Successful use of education and cost-based feedback strategies to reduce physician utilization of low-osmolality contrast agents in the cardiac catheterization laboratory

Andrew A. Ziskind, John Portelli, Samuel Rodriguez, J. Lawrence Stafford, William R. Herzog, Jeffrey G. Knox, Robert A. Vogel

Research output: Contribution to journalArticlepeer-review

Abstract

For the more than 1 million cardiac catheterizations performed in the United States annually, the cost of iodinated contrast agents is an important and potentially adjustable factor in overall cost. Low-osmolality contrast agents decrease the incidence of adverse effects, but are 15 to 20 times more expensive. Most adverse reactions to high-osmolality contrast agents are minor and generally do not prolong hospital stay or result in permanent injury.1-4 A cost-effective solution would be to reserve low-osmolality agents for high-risk patients who are at greatest risk for contrast-related complications.5-11 Implementation of strategies to promote cost-effective use of resources is often hampered by the difficulty of modifying physician behavior. Most studies looking at methods to alter physician-ordering behavior have been directed at the overuse of laboratory and radiographic tests. Educational strategies alone have a variable effect on test-ordering patterns of physicians.12-14 Approaches in which physicians are given individual cost feedback information on practice patterns lead to a more consistent reduction in test utilization.15,16 In this report, we examine the impact of education and cost feedback strategies to modify physician use of low-osmolality contrast agents for cardiac diagnostic and interventional catheterization procedures.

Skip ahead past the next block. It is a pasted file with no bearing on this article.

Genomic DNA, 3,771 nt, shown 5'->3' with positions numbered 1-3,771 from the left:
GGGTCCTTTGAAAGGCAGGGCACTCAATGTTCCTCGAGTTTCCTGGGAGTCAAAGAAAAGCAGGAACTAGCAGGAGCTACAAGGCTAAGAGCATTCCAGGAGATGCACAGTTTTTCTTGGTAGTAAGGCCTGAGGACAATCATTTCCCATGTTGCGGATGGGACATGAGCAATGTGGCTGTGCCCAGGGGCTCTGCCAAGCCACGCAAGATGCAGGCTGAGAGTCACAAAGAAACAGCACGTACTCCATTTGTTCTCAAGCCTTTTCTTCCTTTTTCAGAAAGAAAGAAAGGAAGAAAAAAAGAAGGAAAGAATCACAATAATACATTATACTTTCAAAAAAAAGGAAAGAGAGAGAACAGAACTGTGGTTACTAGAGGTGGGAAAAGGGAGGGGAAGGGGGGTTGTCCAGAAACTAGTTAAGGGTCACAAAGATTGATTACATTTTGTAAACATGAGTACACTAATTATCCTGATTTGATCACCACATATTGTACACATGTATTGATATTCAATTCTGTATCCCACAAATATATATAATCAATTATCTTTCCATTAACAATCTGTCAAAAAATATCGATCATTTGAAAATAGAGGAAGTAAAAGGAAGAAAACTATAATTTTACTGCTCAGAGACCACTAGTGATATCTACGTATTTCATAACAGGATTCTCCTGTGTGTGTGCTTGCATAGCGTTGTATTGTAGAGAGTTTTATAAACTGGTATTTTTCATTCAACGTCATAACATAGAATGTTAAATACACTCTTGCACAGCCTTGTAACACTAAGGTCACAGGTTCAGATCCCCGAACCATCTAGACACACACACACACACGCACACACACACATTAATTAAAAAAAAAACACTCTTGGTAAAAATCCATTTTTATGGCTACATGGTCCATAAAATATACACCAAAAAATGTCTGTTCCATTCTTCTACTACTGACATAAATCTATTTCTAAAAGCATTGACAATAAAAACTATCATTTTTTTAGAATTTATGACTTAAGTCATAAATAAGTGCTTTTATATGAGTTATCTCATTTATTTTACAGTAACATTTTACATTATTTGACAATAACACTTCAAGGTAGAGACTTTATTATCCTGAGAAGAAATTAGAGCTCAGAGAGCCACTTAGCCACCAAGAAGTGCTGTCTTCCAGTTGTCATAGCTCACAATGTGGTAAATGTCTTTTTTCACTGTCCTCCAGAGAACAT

Original languageEnglish (US)
Pages (from-to)1219-1221
Number of pages3
JournalThe American journal of cardiology
Volume73
Issue number16
DOIs
StatePublished - Jun 15 1994

ASJC Scopus subject areas

  • Cardiology and Cardiovascular Medicine

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